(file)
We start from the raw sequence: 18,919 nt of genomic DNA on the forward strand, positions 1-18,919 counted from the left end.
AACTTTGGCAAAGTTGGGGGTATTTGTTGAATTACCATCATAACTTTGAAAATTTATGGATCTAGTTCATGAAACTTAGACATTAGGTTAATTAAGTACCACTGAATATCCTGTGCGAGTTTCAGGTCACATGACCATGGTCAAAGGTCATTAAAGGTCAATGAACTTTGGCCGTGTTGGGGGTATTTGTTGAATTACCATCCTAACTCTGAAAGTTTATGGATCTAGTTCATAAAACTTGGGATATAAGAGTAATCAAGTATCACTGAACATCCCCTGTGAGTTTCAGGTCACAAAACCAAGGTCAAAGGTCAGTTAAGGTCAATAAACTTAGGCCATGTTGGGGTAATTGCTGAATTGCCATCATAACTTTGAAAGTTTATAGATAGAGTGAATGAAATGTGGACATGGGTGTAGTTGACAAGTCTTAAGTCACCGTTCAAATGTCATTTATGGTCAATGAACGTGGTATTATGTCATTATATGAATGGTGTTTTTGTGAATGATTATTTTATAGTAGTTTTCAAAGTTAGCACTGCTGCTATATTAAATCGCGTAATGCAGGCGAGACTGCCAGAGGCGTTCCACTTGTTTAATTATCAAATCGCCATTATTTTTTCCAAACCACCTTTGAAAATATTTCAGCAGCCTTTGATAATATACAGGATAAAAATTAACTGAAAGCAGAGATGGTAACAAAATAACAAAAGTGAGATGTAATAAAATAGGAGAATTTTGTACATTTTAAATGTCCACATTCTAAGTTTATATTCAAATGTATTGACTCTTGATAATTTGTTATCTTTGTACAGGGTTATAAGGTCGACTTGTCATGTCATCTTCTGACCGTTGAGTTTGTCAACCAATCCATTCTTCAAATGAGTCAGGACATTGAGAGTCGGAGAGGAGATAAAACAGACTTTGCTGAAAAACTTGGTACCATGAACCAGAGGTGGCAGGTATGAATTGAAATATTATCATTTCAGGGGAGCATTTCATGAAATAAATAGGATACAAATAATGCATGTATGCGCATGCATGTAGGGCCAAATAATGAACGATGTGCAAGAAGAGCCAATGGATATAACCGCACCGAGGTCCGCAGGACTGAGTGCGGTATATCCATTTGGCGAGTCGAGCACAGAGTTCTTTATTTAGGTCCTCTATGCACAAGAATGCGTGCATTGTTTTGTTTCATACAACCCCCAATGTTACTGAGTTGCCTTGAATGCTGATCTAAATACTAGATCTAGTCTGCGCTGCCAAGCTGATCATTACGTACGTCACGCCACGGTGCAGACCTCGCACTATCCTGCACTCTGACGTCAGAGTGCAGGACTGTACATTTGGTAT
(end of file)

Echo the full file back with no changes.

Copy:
We start from the raw sequence: 18,919 nt of genomic DNA on the forward strand, positions 1-18,919 counted from the left end.
AACTTTGGCAAAGTTGGGGGTATTTGTTGAATTACCATCATAACTTTGAAAATTTATGGATCTAGTTCATGAAACTTAGACATTAGGTTAATTAAGTACCACTGAATATCCTGTGCGAGTTTCAGGTCACATGACCATGGTCAAAGGTCATTAAAGGTCAATGAACTTTGGCCGTGTTGGGGGTATTTGTTGAATTACCATCCTAACTCTGAAAGTTTATGGATCTAGTTCATAAAACTTGGGATATAAGAGTAATCAAGTATCACTGAACATCCCCTGTGAGTTTCAGGTCACAAAACCAAGGTCAAAGGTCAGTTAAGGTCAATAAACTTAGGCCATGTTGGGGTAATTGCTGAATTGCCATCATAACTTTGAAAGTTTATAGATAGAGTGAATGAAATGTGGACATGGGTGTAGTTGACAAGTCTTAAGTCACCGTTCAAATGTCATTTATGGTCAATGAACGTGGTATTATGTCATTATATGAATGGTGTTTTTGTGAATGATTATTTTATAGTAGTTTTCAAAGTTAGCACTGCTGCTATATTAAATCGCGTAATGCAGGCGAGACTGCCAGAGGCGTTCCACTTGTTTAATTATCAAATCGCCATTATTTTTTCCAAACCACCTTTGAAAATATTTCAGCAGCCTTTGATAATATACAGGATAAAAATTAACTGAAAGCAGAGATGGTAACAAAATAACAAAAGTGAGATGTAATAAAATAGGAGAATTTTGTACATTTTAAATGTCCACATTCTAAGTTTATATTCAAATGTATTGACTCTTGATAATTTGTTATCTTTGTACAGGGTTATAAGGTCGACTTGTCATGTCATCTTCTGACCGTTGAGTTTGTCAACCAATCCATTCTTCAAATGAGTCAGGACATTGAGAGTCGGAGAGGAGATAAAACAGACTTTGCTGAAAAACTTGGTACCATGAACCAGAGGTGGCAGGTATGAATTGAAATATTATCATTTCAGGGGAGCATTTCATGAAATAAATAGGATACAAATAATGCATGTATGCGCATGCATGTAGGGCCAAATAATGAACGATGTGCAAGAAGAGCCAATGGATATAACCGCACCGAGGTCCGCAGGACTGAGTGCGGTATATCCATTTGGCGAGTCGAGCACAGAGTTCTTTATTTAGGTCCTCTATGCACAAGAATGCGTGCATTGTTTTGTTTCATACAACCCCCAATGTTACTGAGTTGCCTTGAATGCTGATCTAAATACTAGATCTAGTCTGCGCTGCCAAGCTGATCATTACGTACGTCACGCCACGGTGCAGACCTCGCACTATCCTGCACTCTGACGTCAGAGTGCAGGACTGTACATTTGGTAT